1 Samuel 16:17-18
And Saul said to his servants, Provide me now a man that can play well, and bring him to me.…
I. SOME REMARKS ON DAVID'S EARLY LIFE AND ON HIS CHARACTER AS THEREIN DISPLAYED. David's anointing was followed by no other immediate mark of God's favour. He was tried by being sent back again, in spite of the promise, to the care of his sheep, till an unexpected occasion introduced him to Saul's court. David came in the power of that sacred influence whom Saul had grieved and rejected. The Spirit which inspired his tongue guided his hand also, and his sacred songs became a medicine to Saul's diseased mind. Saul "loved David greatly, and he became his armour bearer;" but the first trial of his humility and patience was not over, while many other trials were in store. After a while he was a second time sent back to his sheep. An accident, as it appeared to the world, brought him forward. I need not relate how he was divinely urged to engage the giant, how he killed him, and how he was, in consequence, again raised to Saul's favour; who, with an infirmity not inconsistent with the deranged state of his mind, seems to have altogether forgotten him. From this time began David's public life; but not yet the fulfilment of the promise made to him by Samuel. He had a second and severer trial of patience to endure for many years; the trial of "being still" and doing nothing before God's time, though he had (apparently) the means in his hands of accomplishing the promise for himself. It was to this trial that Jeroboam afterwards showed himself unequal. He, too, was promised a kingdom, but he was tempted to seize upon it in his own way, and so forfeited God's protection. David's victory over Goliath so endeared him to Saul that he would not let him go back to his father's house. Repeated attempts on his life drove David from Saul's court; and for some years after, that is, till Saul's death, he was a wanderer upon the earth, persecuted in that country which was afterwards to be his own kingdom. Like Abraham, he traversed the land of promise "as a strange land," waiting for God's good time. Nay, far more exactly, even than to Abraham, was it given to David to act and suffer that life of faith which the Apostle describes, and by which "the elders obtained a good report." By faith he wandered about, "being destitute, articled, evil-entreated, in deserts, and in mountains, and in dens, and in caves of the earth." On the other hand, through the same faith, he "subdued kingdoms, wrought righteousness, obtained promises, waxed valiant in fight, turned to flight the armies of the aliens."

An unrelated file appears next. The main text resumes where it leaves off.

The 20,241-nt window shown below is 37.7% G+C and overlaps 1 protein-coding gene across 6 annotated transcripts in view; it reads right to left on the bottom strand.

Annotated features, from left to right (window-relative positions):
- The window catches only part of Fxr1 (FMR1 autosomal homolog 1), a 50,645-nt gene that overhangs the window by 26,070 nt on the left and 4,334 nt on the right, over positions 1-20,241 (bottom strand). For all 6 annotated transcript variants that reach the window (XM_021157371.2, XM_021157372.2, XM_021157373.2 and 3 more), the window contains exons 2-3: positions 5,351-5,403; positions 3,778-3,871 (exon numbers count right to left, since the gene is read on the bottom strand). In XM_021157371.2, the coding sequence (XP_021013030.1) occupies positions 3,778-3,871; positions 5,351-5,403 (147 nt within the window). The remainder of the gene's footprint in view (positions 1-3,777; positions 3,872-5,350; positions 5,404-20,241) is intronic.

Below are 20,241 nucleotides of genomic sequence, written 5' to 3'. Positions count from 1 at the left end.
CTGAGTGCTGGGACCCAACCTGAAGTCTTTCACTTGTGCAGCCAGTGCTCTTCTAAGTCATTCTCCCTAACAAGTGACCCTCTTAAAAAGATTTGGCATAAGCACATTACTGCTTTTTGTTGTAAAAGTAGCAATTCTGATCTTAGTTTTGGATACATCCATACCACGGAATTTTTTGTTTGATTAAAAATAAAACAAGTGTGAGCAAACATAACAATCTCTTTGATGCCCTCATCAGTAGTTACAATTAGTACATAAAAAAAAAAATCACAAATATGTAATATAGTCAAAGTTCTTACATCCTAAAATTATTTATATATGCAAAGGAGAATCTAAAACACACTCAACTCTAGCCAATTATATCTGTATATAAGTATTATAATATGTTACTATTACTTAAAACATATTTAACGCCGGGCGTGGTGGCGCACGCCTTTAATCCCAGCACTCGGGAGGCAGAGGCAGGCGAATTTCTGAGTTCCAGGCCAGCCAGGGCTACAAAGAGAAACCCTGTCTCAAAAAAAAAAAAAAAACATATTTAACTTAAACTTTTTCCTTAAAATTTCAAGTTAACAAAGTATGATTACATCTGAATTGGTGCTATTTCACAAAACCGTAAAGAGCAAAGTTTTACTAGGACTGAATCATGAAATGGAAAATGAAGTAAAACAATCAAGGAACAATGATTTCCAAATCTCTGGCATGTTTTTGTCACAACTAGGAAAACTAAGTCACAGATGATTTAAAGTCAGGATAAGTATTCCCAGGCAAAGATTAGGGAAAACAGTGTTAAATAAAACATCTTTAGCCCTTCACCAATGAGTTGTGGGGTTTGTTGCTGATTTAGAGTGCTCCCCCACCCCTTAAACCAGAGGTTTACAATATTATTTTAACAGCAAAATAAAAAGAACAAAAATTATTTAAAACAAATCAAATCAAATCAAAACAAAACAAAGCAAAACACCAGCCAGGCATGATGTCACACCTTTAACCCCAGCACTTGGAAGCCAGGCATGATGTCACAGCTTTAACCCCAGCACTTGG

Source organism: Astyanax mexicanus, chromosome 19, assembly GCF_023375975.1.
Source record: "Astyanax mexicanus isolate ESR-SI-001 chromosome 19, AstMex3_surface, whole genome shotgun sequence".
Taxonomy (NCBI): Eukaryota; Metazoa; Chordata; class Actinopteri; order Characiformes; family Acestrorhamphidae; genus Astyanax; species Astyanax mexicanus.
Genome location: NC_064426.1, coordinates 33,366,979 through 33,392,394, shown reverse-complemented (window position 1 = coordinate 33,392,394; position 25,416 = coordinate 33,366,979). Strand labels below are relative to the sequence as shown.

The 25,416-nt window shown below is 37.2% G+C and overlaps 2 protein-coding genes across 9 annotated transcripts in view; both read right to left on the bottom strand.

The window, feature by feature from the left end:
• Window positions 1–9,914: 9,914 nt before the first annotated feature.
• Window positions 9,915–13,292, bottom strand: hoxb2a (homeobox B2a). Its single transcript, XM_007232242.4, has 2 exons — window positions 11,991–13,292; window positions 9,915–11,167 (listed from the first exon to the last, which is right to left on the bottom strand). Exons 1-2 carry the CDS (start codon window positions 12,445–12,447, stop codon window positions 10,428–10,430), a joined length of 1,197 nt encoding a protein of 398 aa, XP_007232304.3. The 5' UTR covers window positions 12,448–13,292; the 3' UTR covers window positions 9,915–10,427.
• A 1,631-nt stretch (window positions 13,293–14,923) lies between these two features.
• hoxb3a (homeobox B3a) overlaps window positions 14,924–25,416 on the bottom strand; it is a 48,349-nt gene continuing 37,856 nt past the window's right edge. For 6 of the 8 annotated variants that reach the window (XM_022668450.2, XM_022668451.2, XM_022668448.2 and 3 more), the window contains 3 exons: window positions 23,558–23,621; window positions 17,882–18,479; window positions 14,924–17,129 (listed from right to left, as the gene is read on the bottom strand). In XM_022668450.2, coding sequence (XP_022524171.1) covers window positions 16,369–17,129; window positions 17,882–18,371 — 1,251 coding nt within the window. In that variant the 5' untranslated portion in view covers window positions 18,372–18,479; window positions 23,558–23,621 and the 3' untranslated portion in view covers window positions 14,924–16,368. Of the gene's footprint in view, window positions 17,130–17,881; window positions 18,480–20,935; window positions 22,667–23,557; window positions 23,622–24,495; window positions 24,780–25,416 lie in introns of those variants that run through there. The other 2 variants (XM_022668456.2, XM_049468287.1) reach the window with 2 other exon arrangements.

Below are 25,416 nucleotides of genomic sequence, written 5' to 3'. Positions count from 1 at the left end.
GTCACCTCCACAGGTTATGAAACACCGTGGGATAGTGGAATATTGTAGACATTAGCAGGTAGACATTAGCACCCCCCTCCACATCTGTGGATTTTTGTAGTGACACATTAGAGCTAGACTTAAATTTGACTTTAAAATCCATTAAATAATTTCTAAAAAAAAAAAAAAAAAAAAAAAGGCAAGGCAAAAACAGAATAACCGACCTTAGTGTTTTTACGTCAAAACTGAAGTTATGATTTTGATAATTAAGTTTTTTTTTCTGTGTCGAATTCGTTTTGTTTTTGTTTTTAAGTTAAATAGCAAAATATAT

II. NOW, THEN, LET US CONSIDER WHAT WAS, AS FAR AS WE CAN UNDERSTAND, HIS ESPECIAL GRACE, WHAT IS HIS GIFT; as faith was Abraham's distinguishing virtue, meekness the excellence of Moses, self-mastery the gift especially conspicuous in Joseph. This question may best be answered by considering the purpose for which he was raised up. (1 Samuel 13:14.) The office to which first Saul and then David were called was different from that with which other favoured men before them had been intrusted. From the time of Moses, when Israel became a nation, God had been the king of Israel, and His chosen servants, not delegates, but mere organs of His will. Moses did not direct the Israelites by his own wisdom, but he spake to them, as God spake from the pillar of the cloud. Joshua, again, was merely a sword in the hand of God. Samuel was but His minister and interpreter. God acted, the Israelites "stood still and saw" His miracles, then followed. But, when they had rejected Him from being king over them, then their chief ruler was no longer a mere organ of His power and will, but had a certain authority entrusted to him, more or less independent of supernatural direction; and acted, not so much from God, as for God, and in the place of God. David, when taken from the sheepfolds "to feed Jacob His people and Israel His inheritance," "fed them," in the words of the Psalm, "with a faithful and true heart; and ruled them prudently with all his power." From this account of his office, it is obvious that his very first duty was that of fidelity to Almighty God in the trust committed to him. Saul had neglected his Master's honour; but David, in this an eminent type of Christ, "came to do God's will" as a viceroy in Israel, and, as being tried and found faithful, he is especially called "a man after God's own heart." David's peculiar excellence, then, is that of fidelity to the trust committed to him; a firm, uncompromising, single-hearted devotion to the cause of his God, and a burning zeal for His honour. There is a resemblance between the early history of David and that of Joseph. Both distinguished for piety in youth, the youngest and the despised of their respective brethren, they are raised, after a long trial, to a high station, as ministers of God's Providence. Joseph was tempted to a degrading adultery; David was tempted by ambition. Both were tempted to be traitors to their masters and benefactors. Surely the blessings of the patriarchs descended in a united flood upon "the lion of the tribe of Judah," the type of the true Redeemer who was to come, he inherits the prompt faith and magnanimity of Abraham; he is simple as Isaac; he is humble as Jacob; he has the youthful wisdom and self-possession, the tenderness, the affectionateness, and thee firmness of Joseph. And, as his own especial gift he has an overflowing thankfulness, an ever-burning devotion, a zealous fidelity to his God, a high unshaken loyalty towards his king, an heroic bearing in all circumstances, such as the multitude of men sea to be great, but cannot understand.
(J. H. Newman, B. D.)
Parallel VersesKJV: And Saul said unto his servants, Provide me now a man that can play well, and bring him to me.